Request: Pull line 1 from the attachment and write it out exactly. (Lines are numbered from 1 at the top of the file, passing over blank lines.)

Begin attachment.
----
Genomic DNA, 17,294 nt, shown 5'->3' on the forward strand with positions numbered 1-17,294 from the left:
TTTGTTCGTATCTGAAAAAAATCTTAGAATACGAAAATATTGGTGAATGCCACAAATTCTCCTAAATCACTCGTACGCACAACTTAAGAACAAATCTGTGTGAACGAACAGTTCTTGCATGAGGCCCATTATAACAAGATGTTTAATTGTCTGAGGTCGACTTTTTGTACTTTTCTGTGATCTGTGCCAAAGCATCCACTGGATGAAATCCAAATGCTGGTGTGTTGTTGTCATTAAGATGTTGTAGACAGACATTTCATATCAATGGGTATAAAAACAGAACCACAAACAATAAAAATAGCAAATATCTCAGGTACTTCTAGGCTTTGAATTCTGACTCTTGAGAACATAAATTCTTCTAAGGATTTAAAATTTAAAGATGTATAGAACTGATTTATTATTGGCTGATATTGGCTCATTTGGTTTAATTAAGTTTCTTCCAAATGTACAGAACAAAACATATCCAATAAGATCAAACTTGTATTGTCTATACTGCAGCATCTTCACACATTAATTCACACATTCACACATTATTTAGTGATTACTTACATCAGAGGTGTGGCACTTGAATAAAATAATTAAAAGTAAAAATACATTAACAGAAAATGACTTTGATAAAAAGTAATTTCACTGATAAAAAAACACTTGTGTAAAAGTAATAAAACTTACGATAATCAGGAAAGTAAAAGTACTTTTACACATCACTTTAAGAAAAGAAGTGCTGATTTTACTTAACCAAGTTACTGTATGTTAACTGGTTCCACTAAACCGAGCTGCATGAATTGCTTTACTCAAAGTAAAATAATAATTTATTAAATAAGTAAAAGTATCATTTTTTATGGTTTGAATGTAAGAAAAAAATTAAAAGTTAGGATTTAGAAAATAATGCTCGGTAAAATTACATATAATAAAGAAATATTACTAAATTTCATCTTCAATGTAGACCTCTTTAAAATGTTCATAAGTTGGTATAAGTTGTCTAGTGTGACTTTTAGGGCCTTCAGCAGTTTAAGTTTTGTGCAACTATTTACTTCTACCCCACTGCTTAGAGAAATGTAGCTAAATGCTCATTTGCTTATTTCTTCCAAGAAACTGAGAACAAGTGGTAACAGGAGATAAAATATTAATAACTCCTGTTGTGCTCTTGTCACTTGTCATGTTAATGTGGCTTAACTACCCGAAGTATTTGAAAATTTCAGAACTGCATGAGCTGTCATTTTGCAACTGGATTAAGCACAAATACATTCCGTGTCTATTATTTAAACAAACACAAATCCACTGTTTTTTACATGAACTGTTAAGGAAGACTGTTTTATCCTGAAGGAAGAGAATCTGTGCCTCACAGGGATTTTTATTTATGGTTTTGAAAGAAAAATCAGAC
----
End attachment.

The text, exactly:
Genomic DNA, 17,294 nt, shown 5'->3' on the forward strand with positions numbered 1-17,294 from the left: